A monologue from the play by Joseph Addison

  • NOTE: This monologue is reprinted from The Drummer; or, The Haunted House. Joseph Addison. London: M. Dodsley, 1765.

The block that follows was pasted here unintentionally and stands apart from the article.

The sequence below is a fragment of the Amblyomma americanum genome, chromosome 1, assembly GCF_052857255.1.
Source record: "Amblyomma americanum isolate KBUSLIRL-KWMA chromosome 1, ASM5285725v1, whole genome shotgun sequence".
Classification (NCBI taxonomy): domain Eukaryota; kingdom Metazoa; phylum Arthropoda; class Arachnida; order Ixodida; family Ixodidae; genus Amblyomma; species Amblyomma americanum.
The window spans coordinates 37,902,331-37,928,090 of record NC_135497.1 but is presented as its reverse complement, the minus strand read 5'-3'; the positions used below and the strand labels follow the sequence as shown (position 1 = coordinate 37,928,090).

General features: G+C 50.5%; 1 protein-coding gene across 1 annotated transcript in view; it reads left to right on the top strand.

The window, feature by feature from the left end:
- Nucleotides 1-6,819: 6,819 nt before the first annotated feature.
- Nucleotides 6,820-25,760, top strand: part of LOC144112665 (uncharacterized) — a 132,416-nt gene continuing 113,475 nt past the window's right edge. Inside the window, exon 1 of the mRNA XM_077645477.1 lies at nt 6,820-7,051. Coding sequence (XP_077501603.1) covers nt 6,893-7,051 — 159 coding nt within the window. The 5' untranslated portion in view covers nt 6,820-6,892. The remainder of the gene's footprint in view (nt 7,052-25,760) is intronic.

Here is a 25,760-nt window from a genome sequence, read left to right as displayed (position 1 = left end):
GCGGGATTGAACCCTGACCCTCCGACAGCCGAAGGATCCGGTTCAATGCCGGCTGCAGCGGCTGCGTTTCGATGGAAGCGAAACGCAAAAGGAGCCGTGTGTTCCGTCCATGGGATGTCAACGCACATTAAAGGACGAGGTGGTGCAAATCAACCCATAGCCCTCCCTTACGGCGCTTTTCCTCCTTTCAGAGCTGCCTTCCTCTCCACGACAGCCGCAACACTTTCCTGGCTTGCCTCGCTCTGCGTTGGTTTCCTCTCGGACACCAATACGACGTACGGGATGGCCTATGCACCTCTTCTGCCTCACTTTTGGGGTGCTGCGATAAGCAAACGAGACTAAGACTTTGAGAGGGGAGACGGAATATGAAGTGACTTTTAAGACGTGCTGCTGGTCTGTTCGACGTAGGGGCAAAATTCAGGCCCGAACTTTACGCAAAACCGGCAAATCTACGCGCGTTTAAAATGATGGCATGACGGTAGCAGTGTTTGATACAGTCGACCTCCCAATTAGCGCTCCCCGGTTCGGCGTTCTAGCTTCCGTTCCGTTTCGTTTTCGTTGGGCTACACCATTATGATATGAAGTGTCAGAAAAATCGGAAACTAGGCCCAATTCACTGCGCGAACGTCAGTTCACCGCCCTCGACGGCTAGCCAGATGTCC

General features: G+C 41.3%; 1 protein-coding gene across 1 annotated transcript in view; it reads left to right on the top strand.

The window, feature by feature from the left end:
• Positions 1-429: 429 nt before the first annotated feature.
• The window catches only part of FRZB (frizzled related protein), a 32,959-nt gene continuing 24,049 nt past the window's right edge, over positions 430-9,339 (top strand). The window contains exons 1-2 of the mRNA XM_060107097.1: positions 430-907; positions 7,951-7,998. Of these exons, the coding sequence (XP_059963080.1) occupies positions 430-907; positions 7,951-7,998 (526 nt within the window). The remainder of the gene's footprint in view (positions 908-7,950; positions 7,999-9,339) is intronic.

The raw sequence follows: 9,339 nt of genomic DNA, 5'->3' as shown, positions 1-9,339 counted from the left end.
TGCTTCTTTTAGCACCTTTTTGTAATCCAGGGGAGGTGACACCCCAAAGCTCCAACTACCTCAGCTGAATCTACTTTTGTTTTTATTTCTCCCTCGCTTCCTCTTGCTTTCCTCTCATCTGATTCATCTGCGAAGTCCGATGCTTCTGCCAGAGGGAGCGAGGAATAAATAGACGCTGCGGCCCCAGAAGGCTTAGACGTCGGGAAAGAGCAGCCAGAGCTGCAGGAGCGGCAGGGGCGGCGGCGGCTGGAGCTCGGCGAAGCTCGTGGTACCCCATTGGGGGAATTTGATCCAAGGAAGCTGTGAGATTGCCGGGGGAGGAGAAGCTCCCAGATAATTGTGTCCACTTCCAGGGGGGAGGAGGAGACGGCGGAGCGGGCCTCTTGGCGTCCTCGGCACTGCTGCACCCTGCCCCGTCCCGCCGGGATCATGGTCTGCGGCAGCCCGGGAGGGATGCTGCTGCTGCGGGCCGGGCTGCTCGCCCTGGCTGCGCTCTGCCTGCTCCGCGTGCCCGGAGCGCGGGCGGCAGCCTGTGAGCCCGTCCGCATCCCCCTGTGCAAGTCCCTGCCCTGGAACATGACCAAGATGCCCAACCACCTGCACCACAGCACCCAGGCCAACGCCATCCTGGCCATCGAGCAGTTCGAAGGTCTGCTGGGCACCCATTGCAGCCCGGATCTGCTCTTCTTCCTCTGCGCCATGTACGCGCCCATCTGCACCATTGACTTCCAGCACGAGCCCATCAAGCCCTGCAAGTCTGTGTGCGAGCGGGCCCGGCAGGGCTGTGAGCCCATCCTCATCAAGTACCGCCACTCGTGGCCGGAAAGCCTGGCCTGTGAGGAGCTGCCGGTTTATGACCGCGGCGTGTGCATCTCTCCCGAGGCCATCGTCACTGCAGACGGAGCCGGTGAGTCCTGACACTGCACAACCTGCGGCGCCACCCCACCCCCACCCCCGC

• LADY: Women who have been happy in a first marriage are the most apt to venture upon a second. But for my part, I had a husband so every way suited to my inclinations, that I must entirely forget him, before I can like another man. I have now been a widow but fourteen months, and have had twice as many lovers, all of them perfect admirers of my person, but passionately in love with my jointure. I think it is a revenge I owe my sex to make an example of this worthless tribe of fellows, who grow impudent, dress themselves fine, and fancy we are obliged to provide for them. But of all my captives, Mr. Tinsel is the most extraordinary in his kind. I hope the diversion I give myself with him is unblameable. I'm sure 'tis necessary to turn my thoughts off from the memory of that dear man, who has been the greatest happiness and affliction of my life. My heart would be a prey to melancholy, if I did not find these innocent methods of relieving it.